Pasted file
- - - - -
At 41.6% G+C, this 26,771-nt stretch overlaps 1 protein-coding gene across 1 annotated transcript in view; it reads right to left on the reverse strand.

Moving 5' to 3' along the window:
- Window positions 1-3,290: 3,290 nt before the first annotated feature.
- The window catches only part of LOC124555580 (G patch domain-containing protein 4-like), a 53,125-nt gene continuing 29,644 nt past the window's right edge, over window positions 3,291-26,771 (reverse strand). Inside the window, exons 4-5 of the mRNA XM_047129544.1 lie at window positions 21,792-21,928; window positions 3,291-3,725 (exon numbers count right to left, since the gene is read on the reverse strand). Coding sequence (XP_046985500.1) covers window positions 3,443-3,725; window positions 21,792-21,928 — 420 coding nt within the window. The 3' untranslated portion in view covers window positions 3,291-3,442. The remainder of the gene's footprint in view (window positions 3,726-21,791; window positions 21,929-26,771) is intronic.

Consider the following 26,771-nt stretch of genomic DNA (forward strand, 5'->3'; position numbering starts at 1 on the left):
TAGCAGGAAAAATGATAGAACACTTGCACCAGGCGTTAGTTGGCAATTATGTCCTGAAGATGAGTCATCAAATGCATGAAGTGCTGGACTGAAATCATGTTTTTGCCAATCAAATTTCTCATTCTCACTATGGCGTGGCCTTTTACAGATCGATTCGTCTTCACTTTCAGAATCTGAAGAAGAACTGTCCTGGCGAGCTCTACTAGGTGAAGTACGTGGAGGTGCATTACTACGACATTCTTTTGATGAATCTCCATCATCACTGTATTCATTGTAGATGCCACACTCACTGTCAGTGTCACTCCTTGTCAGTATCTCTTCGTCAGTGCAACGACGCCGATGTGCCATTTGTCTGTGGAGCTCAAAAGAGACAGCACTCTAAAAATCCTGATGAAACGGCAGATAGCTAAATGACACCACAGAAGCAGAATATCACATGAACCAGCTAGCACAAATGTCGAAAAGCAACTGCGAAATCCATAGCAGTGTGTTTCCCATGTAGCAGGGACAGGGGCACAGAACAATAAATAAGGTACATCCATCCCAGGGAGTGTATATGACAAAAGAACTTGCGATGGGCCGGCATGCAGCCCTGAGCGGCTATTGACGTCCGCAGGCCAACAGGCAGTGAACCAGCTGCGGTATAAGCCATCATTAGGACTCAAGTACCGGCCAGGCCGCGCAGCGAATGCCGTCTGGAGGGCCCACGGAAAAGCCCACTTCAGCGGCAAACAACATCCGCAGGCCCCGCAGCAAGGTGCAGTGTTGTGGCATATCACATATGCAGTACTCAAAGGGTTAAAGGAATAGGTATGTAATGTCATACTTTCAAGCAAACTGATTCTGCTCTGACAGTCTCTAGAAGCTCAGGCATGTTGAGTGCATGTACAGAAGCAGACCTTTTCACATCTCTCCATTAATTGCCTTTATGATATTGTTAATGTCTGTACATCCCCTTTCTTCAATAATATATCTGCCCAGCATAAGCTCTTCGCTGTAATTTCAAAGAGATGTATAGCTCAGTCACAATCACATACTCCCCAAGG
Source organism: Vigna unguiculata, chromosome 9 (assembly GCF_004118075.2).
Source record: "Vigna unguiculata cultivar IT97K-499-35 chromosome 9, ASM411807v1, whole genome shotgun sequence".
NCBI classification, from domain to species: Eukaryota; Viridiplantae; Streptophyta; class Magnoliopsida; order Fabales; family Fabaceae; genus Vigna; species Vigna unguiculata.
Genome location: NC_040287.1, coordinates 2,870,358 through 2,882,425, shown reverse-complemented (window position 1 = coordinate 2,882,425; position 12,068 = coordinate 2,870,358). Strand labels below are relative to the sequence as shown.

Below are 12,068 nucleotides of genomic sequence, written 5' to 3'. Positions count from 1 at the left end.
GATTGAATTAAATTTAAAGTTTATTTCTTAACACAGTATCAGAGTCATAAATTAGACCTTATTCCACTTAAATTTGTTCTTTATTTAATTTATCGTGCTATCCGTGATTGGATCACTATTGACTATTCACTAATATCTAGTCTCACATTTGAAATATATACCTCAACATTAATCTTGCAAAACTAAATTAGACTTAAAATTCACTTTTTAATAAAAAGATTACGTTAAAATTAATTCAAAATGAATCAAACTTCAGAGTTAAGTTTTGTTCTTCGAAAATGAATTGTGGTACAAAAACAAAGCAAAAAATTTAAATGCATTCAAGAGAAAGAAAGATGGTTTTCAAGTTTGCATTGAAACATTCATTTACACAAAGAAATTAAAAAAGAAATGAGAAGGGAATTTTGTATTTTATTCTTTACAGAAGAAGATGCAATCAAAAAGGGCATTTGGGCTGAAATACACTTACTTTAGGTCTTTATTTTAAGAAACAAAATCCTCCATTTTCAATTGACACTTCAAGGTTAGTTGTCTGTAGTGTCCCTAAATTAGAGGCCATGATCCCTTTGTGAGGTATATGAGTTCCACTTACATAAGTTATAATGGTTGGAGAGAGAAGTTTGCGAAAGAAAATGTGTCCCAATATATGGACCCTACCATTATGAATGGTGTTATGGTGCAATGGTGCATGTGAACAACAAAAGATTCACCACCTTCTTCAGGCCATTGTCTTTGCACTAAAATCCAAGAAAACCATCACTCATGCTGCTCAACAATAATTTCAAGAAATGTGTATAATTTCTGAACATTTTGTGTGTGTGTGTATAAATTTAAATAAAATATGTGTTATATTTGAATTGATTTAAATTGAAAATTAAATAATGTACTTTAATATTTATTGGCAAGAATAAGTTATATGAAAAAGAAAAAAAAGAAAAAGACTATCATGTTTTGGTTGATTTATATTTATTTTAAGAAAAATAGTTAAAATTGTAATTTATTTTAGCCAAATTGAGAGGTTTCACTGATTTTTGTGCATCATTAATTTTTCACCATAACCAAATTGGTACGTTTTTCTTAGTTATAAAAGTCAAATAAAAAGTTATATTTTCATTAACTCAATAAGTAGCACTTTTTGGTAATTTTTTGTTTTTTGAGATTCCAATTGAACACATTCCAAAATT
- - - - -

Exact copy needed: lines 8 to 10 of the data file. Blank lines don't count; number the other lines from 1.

Source record: "Vigna unguiculata cultivar IT97K-499-35 chromosome 9, ASM411807v1, whole genome shotgun sequence".
NCBI classification, from domain to species: Eukaryota; Viridiplantae; Streptophyta; class Magnoliopsida; order Fabales; family Fabaceae; genus Vigna; species Vigna unguiculata.
Genome location: NC_040287.1, coordinates 2,870,358 through 2,882,425, shown reverse-complemented (window position 1 = coordinate 2,882,425; position 12,068 = coordinate 2,870,358). Strand labels below are relative to the sequence as shown.